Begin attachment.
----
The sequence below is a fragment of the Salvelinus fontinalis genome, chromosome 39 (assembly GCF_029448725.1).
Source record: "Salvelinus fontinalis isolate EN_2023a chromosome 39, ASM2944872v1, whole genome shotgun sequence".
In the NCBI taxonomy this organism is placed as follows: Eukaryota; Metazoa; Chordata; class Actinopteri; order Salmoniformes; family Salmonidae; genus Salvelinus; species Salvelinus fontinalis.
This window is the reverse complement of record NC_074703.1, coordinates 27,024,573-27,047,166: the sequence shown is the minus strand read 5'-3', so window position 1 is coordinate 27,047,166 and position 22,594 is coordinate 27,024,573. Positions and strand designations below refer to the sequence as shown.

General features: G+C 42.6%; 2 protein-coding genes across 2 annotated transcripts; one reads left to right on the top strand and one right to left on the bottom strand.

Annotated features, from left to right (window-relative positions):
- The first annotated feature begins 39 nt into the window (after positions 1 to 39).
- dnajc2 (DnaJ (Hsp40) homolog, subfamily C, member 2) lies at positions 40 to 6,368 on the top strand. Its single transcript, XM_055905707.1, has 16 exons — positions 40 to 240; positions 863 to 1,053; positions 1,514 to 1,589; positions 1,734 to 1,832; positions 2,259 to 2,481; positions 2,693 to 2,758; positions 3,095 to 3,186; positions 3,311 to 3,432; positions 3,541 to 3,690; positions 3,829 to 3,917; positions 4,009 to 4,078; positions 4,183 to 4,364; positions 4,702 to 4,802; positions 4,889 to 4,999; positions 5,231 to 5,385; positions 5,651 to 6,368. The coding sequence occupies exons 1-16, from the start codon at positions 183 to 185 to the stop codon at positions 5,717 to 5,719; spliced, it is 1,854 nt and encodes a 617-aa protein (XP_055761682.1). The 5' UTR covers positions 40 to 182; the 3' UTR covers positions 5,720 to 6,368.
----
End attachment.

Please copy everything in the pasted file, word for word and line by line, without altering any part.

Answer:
The sequence below is a fragment of the Salvelinus fontinalis genome, chromosome 39 (assembly GCF_029448725.1).
Source record: "Salvelinus fontinalis isolate EN_2023a chromosome 39, ASM2944872v1, whole genome shotgun sequence".
In the NCBI taxonomy this organism is placed as follows: Eukaryota; Metazoa; Chordata; class Actinopteri; order Salmoniformes; family Salmonidae; genus Salvelinus; species Salvelinus fontinalis.
This window is the reverse complement of record NC_074703.1, coordinates 27,024,573-27,047,166: the sequence shown is the minus strand read 5'-3', so window position 1 is coordinate 27,047,166 and position 22,594 is coordinate 27,024,573. Positions and strand designations below refer to the sequence as shown.

General features: G+C 42.6%; 2 protein-coding genes across 2 annotated transcripts; one reads left to right on the top strand and one right to left on the bottom strand.

Annotated features, from left to right (window-relative positions):
- The first annotated feature begins 39 nt into the window (after positions 1 to 39).
- dnajc2 (DnaJ (Hsp40) homolog, subfamily C, member 2) lies at positions 40 to 6,368 on the top strand. Its single transcript, XM_055905707.1, has 16 exons — positions 40 to 240; positions 863 to 1,053; positions 1,514 to 1,589; positions 1,734 to 1,832; positions 2,259 to 2,481; positions 2,693 to 2,758; positions 3,095 to 3,186; positions 3,311 to 3,432; positions 3,541 to 3,690; positions 3,829 to 3,917; positions 4,009 to 4,078; positions 4,183 to 4,364; positions 4,702 to 4,802; positions 4,889 to 4,999; positions 5,231 to 5,385; positions 5,651 to 6,368. The coding sequence occupies exons 1-16, from the start codon at positions 183 to 185 to the stop codon at positions 5,717 to 5,719; spliced, it is 1,854 nt and encodes a 617-aa protein (XP_055761682.1). The 5' UTR covers positions 40 to 182; the 3' UTR covers positions 5,720 to 6,368.